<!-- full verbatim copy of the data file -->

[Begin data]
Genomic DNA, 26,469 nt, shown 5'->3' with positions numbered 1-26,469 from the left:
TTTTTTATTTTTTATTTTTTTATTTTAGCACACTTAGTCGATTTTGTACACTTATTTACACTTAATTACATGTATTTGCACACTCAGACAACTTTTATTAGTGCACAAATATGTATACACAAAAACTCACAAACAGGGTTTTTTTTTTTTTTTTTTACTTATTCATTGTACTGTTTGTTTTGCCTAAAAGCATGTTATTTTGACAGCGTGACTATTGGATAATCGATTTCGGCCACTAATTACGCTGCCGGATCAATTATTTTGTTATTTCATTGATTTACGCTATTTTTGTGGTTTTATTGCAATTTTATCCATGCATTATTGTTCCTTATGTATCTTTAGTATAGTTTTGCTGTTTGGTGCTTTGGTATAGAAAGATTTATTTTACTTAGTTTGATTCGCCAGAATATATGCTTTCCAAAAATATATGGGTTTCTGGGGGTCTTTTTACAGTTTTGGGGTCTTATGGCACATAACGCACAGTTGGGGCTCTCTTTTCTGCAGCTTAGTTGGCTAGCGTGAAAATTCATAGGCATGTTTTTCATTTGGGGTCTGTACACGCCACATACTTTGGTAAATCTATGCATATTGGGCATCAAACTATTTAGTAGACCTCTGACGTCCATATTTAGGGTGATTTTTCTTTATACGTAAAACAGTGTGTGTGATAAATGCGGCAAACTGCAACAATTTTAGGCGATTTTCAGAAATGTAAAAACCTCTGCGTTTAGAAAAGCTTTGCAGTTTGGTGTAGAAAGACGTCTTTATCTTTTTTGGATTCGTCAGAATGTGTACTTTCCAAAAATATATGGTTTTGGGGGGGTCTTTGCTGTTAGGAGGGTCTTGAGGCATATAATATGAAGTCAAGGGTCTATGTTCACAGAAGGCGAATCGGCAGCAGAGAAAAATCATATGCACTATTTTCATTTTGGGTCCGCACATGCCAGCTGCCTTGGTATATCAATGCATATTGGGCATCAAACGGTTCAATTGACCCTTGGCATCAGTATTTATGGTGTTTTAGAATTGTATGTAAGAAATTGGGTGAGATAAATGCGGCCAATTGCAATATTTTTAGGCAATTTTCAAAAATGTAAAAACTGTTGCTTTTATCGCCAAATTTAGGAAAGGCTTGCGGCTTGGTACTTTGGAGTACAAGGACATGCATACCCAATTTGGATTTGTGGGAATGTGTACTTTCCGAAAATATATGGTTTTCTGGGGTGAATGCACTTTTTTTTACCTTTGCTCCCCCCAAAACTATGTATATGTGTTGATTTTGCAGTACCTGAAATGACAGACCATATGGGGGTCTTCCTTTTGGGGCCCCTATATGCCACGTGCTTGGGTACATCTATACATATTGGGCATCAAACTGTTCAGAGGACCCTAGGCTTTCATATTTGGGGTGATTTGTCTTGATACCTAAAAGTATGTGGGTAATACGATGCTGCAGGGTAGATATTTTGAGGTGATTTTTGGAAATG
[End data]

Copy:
Genomic DNA, 26,469 nt, shown 5'->3' with positions numbered 1-26,469 from the left:
TTTTTTATTTTTTATTTTTTTATTTTAGCACACTTAGTCGATTTTGTACACTTATTTACACTTAATTACATGTATTTGCACACTCAGACAACTTTTATTAGTGCACAAATATGTATACACAAAAACTCACAAACAGGGTTTTTTTTTTTTTTTTTTACTTATTCATTGTACTGTTTGTTTTGCCTAAAAGCATGTTATTTTGACAGCGTGACTATTGGATAATCGATTTCGGCCACTAATTACGCTGCCGGATCAATTATTTTGTTATTTCATTGATTTACGCTATTTTTGTGGTTTTATTGCAATTTTATCCATGCATTATTGTTCCTTATGTATCTTTAGTATAGTTTTGCTGTTTGGTGCTTTGGTATAGAAAGATTTATTTTACTTAGTTTGATTCGCCAGAATATATGCTTTCCAAAAATATATGGGTTTCTGGGGGTCTTTTTACAGTTTTGGGGTCTTATGGCACATAACGCACAGTTGGGGCTCTCTTTTCTGCAGCTTAGTTGGCTAGCGTGAAAATTCATAGGCATGTTTTTCATTTGGGGTCTGTACACGCCACATACTTTGGTAAATCTATGCATATTGGGCATCAAACTATTTAGTAGACCTCTGACGTCCATATTTAGGGTGATTTTTCTTTATACGTAAAACAGTGTGTGTGATAAATGCGGCAAACTGCAACAATTTTAGGCGATTTTCAGAAATGTAAAAACCTCTGCGTTTAGAAAAGCTTTGCAGTTTGGTGTAGAAAGACGTCTTTATCTTTTTTGGATTCGTCAGAATGTGTACTTTCCAAAAATATATGGTTTTGGGGGGGTCTTTGCTGTTAGGAGGGTCTTGAGGCATATAATATGAAGTCAAGGGTCTATGTTCACAGAAGGCGAATCGGCAGCAGAGAAAAATCATATGCACTATTTTCATTTTGGGTCCGCACATGCCAGCTGCCTTGGTATATCAATGCATATTGGGCATCAAACGGTTCAATTGACCCTTGGCATCAGTATTTATGGTGTTTTAGAATTGTATGTAAGAAATTGGGTGAGATAAATGCGGCCAATTGCAATATTTTTAGGCAATTTTCAAAAATGTAAAAACTGTTGCTTTTATCGCCAAATTTAGGAAAGGCTTGCGGCTTGGTACTTTGGAGTACAAGGACATGCATACCCAATTTGGATTTGTGGGAATGTGTACTTTCCGAAAATATATGGTTTTCTGGGGTGAATGCACTTTTTTTTACCTTTGCTCCCCCCAAAACTATGTATATGTGTTGATTTTGCAGTACCTGAAATGACAGACCATATGGGGGTCTTCCTTTTGGGGCCCCTATATGCCACGTGCTTGGGTACATCTATACATATTGGGCATCAAACTGTTCAGAGGACCCTAGGCTTTCATATTTGGGGTGATTTGTCTTGATACCTAAAAGTATGTGGGTAATACGATGCTGCAGGGTAGATATTTTGAGGTGATTTTTGGAAATG